Masters of the Art Part 2

Excerpts from
Masters of the Art
The Khatri Blockprinters of Dhamadka and Ajrakhpur
Part 2 - Question and Answer
Razzaque Mohammed Khatri and Ismail Mohammed Khatri with Eiluned Edwards 

Razzaque and Ismail are Khatris – a hereditary community of dyers and printers who live and work in the desert district of Kutch in Gujarat, India. They are joined by researcher Eiluned Edwards, who has lived, worked, and collaborated with them for many years.

Ajrakh has become the signature cloth of the Khatris. It is a cotton textile traditionally dyed with indigo and madder, and printed on both sides with complex geometric and floral patterns using hand-carved wooden blocks. There are between 14 and 16 individual stages of preparation, printing, and dyeing. The process can take 15–21 days to complete.

Images of the cloth as it progresses through these stages can be found in the Artisan Section of this site.

In this presentation Razzaque and Ismail sketch the history of the family from its roots in Sindh (now Pakistan), to its migration to Kutch, its subsequent conversion to Islam, and its encounter with the historic system of royal patronage under the rulers of Kutch. The brothers speak about the role of their father in the revival of the Gujarati block-printing tradition and the use of natural dyes.The family has developed new products and adapted age-old techniques to suit the demands of designers from the metros of India and customers from new international markets.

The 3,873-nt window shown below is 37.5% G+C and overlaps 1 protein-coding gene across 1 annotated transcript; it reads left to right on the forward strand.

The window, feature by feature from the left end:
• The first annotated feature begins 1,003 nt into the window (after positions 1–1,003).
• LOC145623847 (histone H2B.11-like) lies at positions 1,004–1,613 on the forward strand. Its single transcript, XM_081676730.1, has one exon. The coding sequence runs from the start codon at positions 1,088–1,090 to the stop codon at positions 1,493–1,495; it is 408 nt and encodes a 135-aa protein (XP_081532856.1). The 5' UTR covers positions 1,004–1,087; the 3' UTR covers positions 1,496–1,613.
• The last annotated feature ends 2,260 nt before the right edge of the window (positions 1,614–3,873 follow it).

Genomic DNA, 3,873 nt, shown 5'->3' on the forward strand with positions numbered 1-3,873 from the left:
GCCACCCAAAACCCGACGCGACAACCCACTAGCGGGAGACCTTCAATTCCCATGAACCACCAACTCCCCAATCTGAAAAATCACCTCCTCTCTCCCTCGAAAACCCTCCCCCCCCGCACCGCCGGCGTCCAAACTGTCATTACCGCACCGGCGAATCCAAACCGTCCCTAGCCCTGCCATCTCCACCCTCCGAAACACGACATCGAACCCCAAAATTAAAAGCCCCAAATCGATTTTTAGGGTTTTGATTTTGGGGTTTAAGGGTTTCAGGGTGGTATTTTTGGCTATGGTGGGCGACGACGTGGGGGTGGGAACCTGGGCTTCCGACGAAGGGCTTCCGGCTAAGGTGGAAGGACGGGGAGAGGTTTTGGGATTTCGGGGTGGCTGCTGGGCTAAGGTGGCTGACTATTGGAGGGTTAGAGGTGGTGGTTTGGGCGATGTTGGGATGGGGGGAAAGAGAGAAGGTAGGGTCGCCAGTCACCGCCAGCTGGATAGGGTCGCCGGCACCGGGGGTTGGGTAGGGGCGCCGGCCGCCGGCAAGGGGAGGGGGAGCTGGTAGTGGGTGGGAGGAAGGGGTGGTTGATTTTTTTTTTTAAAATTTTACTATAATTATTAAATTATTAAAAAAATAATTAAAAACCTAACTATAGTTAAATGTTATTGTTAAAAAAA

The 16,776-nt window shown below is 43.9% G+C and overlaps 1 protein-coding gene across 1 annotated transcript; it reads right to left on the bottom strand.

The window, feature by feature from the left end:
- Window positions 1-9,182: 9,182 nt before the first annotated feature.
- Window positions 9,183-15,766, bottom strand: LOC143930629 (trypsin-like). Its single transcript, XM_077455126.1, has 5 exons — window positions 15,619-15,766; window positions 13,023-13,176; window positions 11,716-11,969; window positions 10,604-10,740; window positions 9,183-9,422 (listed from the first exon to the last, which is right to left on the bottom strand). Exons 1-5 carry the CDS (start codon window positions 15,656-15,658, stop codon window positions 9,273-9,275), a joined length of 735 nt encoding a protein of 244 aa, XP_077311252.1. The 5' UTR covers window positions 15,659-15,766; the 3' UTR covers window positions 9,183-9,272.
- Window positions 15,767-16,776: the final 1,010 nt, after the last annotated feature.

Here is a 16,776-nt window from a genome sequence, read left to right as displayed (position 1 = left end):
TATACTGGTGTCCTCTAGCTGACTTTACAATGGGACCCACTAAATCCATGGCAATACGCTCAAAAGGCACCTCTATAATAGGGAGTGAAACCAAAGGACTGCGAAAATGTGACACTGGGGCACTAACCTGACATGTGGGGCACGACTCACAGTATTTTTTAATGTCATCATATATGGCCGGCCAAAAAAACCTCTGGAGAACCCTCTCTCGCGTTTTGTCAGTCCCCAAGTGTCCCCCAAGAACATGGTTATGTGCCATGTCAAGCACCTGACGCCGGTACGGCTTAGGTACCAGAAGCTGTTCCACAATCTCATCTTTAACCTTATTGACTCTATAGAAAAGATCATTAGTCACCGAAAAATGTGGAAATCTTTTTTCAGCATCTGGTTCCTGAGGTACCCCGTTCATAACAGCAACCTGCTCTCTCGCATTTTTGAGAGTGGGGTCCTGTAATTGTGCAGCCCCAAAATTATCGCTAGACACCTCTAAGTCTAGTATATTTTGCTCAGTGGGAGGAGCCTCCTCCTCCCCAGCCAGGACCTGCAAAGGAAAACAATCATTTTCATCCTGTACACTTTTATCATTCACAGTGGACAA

Razzaque Mohammed Khatri

Razzaque is the eldest son of Mohammed Siddique Khatri, a traditional ajrakh printer who won the national award for craft in 1981. Razzaque was to follow in his father’s footsteps, winning the national award himself in 1998. Razzaque has participated in numerous international exhibitions and workshops, achieving high honours wherever his blockprints are shown. In addition to his national award, he has also received two National Merit Certificates. He continues the tradition by training his sons in the family art, which can be traced back nine generations.

Dr. Ismail Mohammed Khatri

Ismail was also taught the family art by his father, and his work has been acclaimed internationally. In 2002 he presented workshops and lectures at the Iowa Color Congress; in 2003 he was awarded an honourary doctorate from De Montfort University, Leicester, UK. Also in 2003 Ismail participated in the Resurgence Exhibition of the Manly Council in Australia, showcasing work specially designed to reflect the post-earthquake situation. Both brothers attended the UNESCO conference on Natural Dyes held in Hyderabad, India, in 2006.

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